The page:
Hispanic. Latina/o. Latinx. Which term are you supposed to use? Well, it depends.
Researchers have grappled with discussing race and ethnicity for years, but there is still no clear solution, especially with continuously evolving identities.
While many surveys and government forms often ask students to self-identify, the options provided do not always reflect how many students, especially those of Latin American descent, identify.
For Nadia Flores, a Mexican-American and Latina/o studies junior, having to choose a race has often left her baffled. Her options were often something along the lines of “White,” “Black or African-American,” “Asian,” “American Indian,” or “Native Hawaiian or Other Pacific Islander.” But Nadia didn’t feel like any of these described her.
“When I was a kid, I was really confused because I was like, ‘I’m not white, but I’m not indigenous,” Flores said.
Nadia prefers the term Mexican-American, but she usually fills out forms as white and Hispanic.
“As I’ve gotten older, I understand that for the sake of forms I have to put white.”
Since 1997, the U.S. Census Bureau offers five race options and a second question asking whether respondents are of “Hispanic or Latino” ethnicity.
Although race is a social construct, said Kelly Raley, associate director of UT’s Population Research Center, the U.S. Census Bureau does not list “Hispanic or Latino” as a race in its reporting.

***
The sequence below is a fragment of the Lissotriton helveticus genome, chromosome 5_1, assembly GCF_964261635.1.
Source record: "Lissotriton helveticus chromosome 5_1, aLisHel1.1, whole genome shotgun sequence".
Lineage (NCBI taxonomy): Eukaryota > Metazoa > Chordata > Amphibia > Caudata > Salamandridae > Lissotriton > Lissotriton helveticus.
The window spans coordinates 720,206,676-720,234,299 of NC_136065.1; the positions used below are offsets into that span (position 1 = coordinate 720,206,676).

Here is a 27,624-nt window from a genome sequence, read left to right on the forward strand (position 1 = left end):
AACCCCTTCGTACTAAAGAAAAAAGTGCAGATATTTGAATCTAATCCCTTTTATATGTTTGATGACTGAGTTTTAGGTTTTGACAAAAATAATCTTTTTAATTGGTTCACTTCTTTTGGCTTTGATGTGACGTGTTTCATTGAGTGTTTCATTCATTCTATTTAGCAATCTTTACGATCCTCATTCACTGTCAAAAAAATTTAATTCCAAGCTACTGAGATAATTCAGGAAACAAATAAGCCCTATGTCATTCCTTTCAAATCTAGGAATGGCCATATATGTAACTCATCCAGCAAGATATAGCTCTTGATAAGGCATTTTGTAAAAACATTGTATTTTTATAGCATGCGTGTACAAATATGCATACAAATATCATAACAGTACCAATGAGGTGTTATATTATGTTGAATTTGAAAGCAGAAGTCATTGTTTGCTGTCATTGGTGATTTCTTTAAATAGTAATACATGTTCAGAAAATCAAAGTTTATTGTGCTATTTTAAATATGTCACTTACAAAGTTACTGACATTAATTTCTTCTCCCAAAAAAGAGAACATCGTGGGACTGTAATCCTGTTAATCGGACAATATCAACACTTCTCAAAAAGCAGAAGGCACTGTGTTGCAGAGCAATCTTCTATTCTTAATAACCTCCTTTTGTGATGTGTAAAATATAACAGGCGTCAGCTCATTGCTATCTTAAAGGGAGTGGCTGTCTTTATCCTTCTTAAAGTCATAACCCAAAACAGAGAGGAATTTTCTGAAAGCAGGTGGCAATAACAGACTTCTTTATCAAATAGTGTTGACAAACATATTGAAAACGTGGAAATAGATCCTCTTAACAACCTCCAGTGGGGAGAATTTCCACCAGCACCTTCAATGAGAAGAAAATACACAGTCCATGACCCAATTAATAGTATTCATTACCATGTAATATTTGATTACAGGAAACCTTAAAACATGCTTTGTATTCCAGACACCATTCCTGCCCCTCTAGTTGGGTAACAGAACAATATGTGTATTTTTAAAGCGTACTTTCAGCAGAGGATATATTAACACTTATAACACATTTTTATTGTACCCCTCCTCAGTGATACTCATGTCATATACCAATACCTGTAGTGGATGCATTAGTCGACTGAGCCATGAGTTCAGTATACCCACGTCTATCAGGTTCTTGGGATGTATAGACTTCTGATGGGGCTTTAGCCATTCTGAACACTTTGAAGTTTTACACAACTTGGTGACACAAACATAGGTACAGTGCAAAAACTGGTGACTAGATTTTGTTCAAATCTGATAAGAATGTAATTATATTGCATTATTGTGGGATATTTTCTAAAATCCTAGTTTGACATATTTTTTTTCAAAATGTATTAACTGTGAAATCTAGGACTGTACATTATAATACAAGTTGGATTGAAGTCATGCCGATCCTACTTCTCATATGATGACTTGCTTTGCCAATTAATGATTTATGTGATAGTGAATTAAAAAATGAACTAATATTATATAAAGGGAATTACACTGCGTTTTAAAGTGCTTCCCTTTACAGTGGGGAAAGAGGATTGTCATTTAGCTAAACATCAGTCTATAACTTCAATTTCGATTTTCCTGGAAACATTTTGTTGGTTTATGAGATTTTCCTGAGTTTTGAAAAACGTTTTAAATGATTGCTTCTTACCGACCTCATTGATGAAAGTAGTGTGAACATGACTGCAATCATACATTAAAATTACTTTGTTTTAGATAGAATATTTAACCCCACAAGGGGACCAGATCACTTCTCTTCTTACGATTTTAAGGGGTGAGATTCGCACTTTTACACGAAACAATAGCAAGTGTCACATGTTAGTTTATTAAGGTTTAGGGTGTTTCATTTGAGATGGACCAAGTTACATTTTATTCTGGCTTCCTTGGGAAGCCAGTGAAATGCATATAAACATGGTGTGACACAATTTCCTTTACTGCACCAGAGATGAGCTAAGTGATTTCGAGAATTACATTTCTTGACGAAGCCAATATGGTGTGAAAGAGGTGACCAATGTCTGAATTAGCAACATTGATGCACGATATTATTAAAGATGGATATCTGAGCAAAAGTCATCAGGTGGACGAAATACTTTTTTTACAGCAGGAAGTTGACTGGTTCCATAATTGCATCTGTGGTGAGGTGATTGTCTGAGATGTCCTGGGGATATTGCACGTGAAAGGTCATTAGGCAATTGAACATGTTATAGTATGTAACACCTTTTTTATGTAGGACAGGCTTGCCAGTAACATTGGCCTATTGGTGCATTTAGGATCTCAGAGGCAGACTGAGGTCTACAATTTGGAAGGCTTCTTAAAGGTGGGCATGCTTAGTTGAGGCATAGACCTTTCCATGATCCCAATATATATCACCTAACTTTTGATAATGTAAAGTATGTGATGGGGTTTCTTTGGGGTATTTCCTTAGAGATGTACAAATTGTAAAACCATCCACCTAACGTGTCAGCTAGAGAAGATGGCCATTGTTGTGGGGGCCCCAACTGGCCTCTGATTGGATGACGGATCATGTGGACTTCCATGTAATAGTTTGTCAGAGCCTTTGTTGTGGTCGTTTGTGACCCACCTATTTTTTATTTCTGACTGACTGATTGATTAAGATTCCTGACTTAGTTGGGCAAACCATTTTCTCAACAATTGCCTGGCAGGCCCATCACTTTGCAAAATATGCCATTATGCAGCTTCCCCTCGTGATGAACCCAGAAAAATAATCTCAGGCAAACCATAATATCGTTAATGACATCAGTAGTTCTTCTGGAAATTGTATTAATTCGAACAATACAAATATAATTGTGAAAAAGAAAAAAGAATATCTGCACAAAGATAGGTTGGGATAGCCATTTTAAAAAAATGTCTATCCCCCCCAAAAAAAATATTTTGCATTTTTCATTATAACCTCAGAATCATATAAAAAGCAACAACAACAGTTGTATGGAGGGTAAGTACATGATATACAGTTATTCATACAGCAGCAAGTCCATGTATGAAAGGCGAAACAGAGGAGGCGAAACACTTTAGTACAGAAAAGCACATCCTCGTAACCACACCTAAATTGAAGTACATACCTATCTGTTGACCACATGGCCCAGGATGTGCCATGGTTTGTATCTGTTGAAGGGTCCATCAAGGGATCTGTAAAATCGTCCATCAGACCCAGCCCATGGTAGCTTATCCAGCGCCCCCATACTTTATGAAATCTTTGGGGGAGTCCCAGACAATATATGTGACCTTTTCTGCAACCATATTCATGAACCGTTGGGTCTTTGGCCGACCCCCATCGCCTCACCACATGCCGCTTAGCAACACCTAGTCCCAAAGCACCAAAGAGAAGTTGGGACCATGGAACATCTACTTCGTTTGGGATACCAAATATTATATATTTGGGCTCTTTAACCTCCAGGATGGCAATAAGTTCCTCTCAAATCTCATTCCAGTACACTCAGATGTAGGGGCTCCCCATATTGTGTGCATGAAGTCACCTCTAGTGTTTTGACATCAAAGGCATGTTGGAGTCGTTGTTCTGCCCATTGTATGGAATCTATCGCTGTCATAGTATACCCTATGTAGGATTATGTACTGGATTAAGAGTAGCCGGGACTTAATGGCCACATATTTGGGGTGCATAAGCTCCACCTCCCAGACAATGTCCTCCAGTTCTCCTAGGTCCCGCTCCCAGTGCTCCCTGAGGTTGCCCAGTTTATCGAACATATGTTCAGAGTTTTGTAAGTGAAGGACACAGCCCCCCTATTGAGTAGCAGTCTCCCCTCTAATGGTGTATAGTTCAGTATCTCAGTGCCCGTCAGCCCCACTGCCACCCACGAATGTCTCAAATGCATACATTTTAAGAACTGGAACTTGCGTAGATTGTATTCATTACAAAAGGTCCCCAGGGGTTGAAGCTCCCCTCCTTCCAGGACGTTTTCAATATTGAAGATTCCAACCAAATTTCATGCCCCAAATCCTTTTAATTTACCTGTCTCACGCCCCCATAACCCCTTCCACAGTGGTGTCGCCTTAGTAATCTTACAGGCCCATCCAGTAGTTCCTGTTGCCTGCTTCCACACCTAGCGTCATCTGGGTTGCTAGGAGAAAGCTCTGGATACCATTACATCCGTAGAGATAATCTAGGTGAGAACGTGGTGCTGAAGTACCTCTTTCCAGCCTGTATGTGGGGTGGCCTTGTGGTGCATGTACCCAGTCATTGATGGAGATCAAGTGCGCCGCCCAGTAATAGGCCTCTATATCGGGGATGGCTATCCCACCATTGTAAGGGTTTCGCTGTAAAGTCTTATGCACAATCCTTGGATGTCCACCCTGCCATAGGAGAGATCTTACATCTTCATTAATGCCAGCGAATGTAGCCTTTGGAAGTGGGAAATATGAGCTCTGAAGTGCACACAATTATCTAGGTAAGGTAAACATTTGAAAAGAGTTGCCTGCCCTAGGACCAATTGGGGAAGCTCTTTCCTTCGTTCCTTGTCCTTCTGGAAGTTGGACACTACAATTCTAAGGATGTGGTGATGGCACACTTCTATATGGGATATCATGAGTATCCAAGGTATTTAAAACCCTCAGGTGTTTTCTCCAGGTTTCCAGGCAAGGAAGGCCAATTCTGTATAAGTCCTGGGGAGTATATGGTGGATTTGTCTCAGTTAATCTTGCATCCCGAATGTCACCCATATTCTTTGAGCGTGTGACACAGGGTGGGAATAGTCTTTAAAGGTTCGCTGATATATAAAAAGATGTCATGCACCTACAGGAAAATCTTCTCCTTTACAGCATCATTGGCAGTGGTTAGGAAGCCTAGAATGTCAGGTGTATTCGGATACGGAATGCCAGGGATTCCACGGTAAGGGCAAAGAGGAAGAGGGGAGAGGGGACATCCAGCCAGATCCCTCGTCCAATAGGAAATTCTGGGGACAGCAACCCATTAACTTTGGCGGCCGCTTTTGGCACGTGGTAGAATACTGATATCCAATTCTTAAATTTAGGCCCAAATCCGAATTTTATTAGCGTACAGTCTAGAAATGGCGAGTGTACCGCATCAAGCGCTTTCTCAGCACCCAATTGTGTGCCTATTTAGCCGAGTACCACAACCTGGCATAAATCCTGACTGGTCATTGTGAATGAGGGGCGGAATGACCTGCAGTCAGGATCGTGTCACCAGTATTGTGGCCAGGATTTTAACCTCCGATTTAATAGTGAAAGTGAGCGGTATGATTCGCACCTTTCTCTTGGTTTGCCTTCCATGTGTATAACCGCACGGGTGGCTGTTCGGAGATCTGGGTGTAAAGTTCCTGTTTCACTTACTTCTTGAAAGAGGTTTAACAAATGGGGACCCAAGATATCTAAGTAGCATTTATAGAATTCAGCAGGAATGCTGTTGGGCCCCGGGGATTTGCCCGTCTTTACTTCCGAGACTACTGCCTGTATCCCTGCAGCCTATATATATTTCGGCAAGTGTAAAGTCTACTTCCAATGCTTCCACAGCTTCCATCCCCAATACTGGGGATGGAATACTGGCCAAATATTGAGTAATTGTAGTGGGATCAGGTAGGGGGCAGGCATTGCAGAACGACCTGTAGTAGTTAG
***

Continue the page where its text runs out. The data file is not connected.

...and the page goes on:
In order to meet federal requirements, UT currently follows this approach and uses the term Hispanic in their institutional reporting.
“This approach is confusing to many who see Hispanic/Latinx as a racial category,” Raley said in an email.
So how did we end up with these standards?
Before the 1970s, there was no official category. John Gonzalez, an English professor and director of the Center for Mexican American Studies, said initially different institutions categorized people by country of origin, last name or language. Then government moved, in the landmark 1954 case Hernandez v. Texas, to ensure equal resources for Mexicans and similar ethnic groups. And to better allocate resources, the government had to come up with population estimates. So the term Hispanic arose in the 1970s.
“The thinking at the time was that they kind of all speak Spanish and are of common Spanish origin,” Gonzalez said.
The term Latino emerged in the late 1970s. Gonzalez said this term arose as a way for Hispanics in the U.S. to recognize their Latin American roots.
“The objection to Hispanic was that it ignored the African and indigenous roots,” Gonzalez said.
The term Latino was officially added to the U.S. Census in 1997, but college students are creating terms of their own to better represent themselves.
The letter “x” in Latinx tries to avoid the gender binary inherent to the words Latino (male) and Latina (female). For political communications junior Julia O’Hanlon, identifying as Latinx allows her to share her Mexican roots despite also being half Irish and Polish.
“It makes space for us Americanized Latin people to still appreciate our culture,” O’Hanlon said. “In my dream census, I would love Latino/a and Latinx as an option.”
Latinx did not exist almost five years ago, Gonzalez said. But it has now become increasingly popular among high school and college students.
The 2020 census will only allow Hispanics to further specify their ethnicity, such as Mexican or Puerto Rican.
But Gonzalez said there could be room for change, especially if students continue using the terms beyond the college.
“Whoever kind of has some influence in the community, they’re the ones who push the terms to go,” Gonzalez said.
You decide: What term should The Daily Texan use?
The Daily Texan wants your input to help us better describe UT’s community. Let us know which term you would prefer for us to use in the poll below.